Today, digital comics are expanding in a number unique ways. Whether it’s motion comics, Marvel’s Infinite Comics, straight-up replications of their print counterparts or Mark Waid’s upcoming projects, the digital space is rife for exploration. Most recently, “Turf” artist Tommy Lee Edwards and “Scott Pilgrim vs. The World” director Edgar Wright announced their partnership with Microsoft Internet Explorer 9 to bring a whole new illustrated experience to the digital space with “The Random Adventures of Brandon Generator.” An experiment in crowd-sourcing, the interactive animated graphic novel allows readers to interface with science fiction writer Brandon Generator in a myriad of ways, including recording ideas on his Dictaphone, calling his cell phone and more. All of the interactivity will affect the storyline and creative work done by Edwards and Wright in future chapters.
Tommy Lee Edwards spoke with CBR News about “The Random Adventures of Brandon Generator,” the level of interactivity readers can expect, how his background in both comics and video game concept art came into play and the very specific challenges faced in bringing “Brandon Generator” to life.
CBR News: What can you tell us about the overall concept behind “The Random Adventures of Brandon Generator?”
Tommy Lee Edwards: “The Random Adventures of Brandon Generator” is a little hard to explain, because it’s quite unique. I’ve been calling it an “interactive animated graphic novel.” But it’s not quite that, and more than that.
What’s the level of interactivity here? Is it like a “Choose Your Own Adventure” novel or closer to a video game?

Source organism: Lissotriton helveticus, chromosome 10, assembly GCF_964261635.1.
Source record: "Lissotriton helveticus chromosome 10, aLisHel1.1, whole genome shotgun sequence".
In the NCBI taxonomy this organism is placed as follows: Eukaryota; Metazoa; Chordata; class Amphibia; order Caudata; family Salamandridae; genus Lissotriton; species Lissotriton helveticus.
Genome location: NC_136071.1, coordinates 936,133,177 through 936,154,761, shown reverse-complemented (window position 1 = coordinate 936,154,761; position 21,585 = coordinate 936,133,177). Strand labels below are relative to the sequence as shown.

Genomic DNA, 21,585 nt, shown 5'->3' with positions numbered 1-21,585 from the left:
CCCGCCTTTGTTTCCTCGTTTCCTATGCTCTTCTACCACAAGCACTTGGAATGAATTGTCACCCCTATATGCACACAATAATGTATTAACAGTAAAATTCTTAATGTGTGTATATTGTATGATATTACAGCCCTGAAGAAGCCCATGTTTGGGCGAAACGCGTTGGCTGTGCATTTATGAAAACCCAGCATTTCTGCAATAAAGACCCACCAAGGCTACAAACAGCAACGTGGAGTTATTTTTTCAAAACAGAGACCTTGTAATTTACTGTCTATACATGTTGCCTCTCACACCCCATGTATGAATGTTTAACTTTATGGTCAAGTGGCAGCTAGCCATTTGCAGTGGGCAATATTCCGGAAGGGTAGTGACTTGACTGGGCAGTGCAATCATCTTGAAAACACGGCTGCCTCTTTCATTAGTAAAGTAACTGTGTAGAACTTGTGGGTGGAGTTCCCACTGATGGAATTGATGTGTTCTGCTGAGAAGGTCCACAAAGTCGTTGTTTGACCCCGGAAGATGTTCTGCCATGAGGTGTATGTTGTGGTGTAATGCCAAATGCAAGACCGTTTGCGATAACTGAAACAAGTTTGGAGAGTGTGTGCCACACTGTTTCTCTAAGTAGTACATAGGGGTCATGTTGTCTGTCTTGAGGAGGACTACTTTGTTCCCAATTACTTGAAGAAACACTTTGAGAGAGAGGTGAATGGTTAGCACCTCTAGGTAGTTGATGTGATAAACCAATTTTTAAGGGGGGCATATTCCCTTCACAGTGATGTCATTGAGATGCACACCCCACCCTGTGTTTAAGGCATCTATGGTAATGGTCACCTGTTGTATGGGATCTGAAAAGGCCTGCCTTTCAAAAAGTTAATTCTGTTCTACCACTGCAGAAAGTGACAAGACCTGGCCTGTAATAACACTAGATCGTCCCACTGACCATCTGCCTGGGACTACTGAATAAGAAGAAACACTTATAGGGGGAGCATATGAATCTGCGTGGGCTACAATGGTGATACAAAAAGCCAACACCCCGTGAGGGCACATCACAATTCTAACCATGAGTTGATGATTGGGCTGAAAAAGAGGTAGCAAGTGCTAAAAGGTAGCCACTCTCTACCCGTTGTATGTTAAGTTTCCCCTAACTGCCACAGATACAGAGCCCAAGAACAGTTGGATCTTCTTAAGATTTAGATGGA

The interactivity is the most unique aspect of “Brandon Generator.” Chapter one is primarily set-up, as the user is introduced to Brandon’s world and his ongoing struggles to find inspiration. It’s not just in a choose-your-own-adventure, as the audience is hopefully inspired to create stuff from scratch. The audience can write ideas and prose for Brandon on his laptop, record ideas on his Dictaphone, call his mobile, choose his music and more. You can even draw characters on Brandon’s legal pad and design environments. There will be more and more of this stuff in each chapter. All of these interactive elements can be shared in a very social manner and will inspire Brandon’s next chapter and in turn affect all of the creative work done by Edgar Wright and me. It’s much more than choosing up, down, left or right. Edgar has worked up a very rough structure to act as the glue to hold this sucker together, but most of Brandon’s adventures are completely open and need the audience to steer it. I personally can’t wait to see the crazy crap people throw our way. I’m really hoping that this will be a cool chance for somebody to get their ideas out there, too. “Brandon Generator” will be a nice way for people to share their creativity.
You’ve actually done some video game work — did your experience in that area help you while illustrating the interactive portions of the comic?